It’s a powerful tool used to reverse an opioid overdose, and The Waterloo Region District School Board voted Monday night to provide naloxone kits to secondary schools in the region.

The school board revisited a motion to provide naloxone kits to elementary, rural, and secondary schools at a board meeting Monday night.

The motion was split into two parts, one to have naloxone kits in secondary schools and the other to have them in elementary and rural schools.

The chair of the board Scott McMillan voted against the motion because first responders and public health officials say it’s not necessary to have the kits in schools, but McMillan has admitted having them available won’t necessarily be a bad thing.

“The debate isn’t around whether it’s a good idea or not, it’s about how do we keep our kids the safest and how do we use the resources we have in a way that makes student safety a top priority in our schools,” said McMillan.

Trustees approved the first part of the motion to provide naloxone kits in secondary schools, but for now they will table and revisit the motion to install them in elementary and rural schools.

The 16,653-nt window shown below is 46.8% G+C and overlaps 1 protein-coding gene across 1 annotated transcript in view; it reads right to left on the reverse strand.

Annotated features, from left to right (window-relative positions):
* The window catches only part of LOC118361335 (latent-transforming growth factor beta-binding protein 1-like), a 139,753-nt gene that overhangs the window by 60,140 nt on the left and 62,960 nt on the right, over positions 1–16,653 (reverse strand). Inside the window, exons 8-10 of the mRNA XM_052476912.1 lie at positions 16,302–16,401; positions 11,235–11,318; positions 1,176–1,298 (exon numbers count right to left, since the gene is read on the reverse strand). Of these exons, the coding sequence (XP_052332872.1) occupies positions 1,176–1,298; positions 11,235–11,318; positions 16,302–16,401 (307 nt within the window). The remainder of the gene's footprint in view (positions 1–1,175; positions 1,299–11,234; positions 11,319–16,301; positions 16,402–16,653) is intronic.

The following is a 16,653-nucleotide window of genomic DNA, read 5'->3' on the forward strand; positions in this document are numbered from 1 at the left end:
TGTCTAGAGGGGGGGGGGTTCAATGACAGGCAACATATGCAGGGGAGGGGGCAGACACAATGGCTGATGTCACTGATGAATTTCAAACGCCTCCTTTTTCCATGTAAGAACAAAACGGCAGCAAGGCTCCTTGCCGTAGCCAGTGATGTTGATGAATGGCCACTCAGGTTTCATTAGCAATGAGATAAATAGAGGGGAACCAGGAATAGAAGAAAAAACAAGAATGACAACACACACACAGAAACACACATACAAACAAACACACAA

Trustees are hoping to gain more information before making a decision on the second part of the motion. Their focus will be on figuring out if first responders can get to the rural schools as fast as they can get to city schools.

The total cost to have naloxone kits in all schools would be around $140,000. For just the secondary schools, the cost will be about $30,000.

According to McMillan there have not been any opioid overdoes on school property and the kits will simply serve as a precautionary measure.

The school board has not announced a timeline for when the naloxone kits will be put in secondary schools, but did say that staff will still need to be trained and it will be their job to execute the plan that the trustees put forward.